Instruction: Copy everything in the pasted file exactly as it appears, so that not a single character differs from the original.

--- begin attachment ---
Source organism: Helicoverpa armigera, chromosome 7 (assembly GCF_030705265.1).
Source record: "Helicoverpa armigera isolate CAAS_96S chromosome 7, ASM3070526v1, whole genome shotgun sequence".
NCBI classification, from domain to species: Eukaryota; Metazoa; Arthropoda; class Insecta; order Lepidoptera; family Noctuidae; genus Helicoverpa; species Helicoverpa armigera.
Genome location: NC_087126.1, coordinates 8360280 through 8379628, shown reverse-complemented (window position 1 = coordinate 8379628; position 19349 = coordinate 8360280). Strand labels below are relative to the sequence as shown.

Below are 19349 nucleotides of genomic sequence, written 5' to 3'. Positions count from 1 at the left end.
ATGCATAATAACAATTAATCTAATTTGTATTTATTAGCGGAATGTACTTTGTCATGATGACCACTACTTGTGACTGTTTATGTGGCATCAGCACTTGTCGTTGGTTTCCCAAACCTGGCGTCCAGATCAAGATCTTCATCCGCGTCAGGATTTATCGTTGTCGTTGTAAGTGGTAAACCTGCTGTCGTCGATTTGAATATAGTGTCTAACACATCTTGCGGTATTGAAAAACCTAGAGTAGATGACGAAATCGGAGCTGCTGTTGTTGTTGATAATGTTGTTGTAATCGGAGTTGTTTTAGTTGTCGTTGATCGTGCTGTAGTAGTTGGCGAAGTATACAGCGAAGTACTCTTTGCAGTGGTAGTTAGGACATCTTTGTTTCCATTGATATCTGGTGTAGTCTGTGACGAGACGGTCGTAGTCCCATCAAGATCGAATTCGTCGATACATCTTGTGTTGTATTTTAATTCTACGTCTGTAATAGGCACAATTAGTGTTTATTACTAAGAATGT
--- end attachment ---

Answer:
Source organism: Helicoverpa armigera, chromosome 7 (assembly GCF_030705265.1).
Source record: "Helicoverpa armigera isolate CAAS_96S chromosome 7, ASM3070526v1, whole genome shotgun sequence".
NCBI classification, from domain to species: Eukaryota; Metazoa; Arthropoda; class Insecta; order Lepidoptera; family Noctuidae; genus Helicoverpa; species Helicoverpa armigera.
Genome location: NC_087126.1, coordinates 8360280 through 8379628, shown reverse-complemented (window position 1 = coordinate 8379628; position 19349 = coordinate 8360280). Strand labels below are relative to the sequence as shown.

Below are 19349 nucleotides of genomic sequence, written 5' to 3'. Positions count from 1 at the left end.
ATGCATAATAACAATTAATCTAATTTGTATTTATTAGCGGAATGTACTTTGTCATGATGACCACTACTTGTGACTGTTTATGTGGCATCAGCACTTGTCGTTGGTTTCCCAAACCTGGCGTCCAGATCAAGATCTTCATCCGCGTCAGGATTTATCGTTGTCGTTGTAAGTGGTAAACCTGCTGTCGTCGATTTGAATATAGTGTCTAACACATCTTGCGGTATTGAAAAACCTAGAGTAGATGACGAAATCGGAGCTGCTGTTGTTGTTGATAATGTTGTTGTAATCGGAGTTGTTTTAGTTGTCGTTGATCGTGCTGTAGTAGTTGGCGAAGTATACAGCGAAGTACTCTTTGCAGTGGTAGTTAGGACATCTTTGTTTCCATTGATATCTGGTGTAGTCTGTGACGAGACGGTCGTAGTCCCATCAAGATCGAATTCGTCGATACATCTTGTGTTGTATTTTAATTCTACGTCTGTAATAGGCACAATTAGTGTTTATTACTAAGAATGT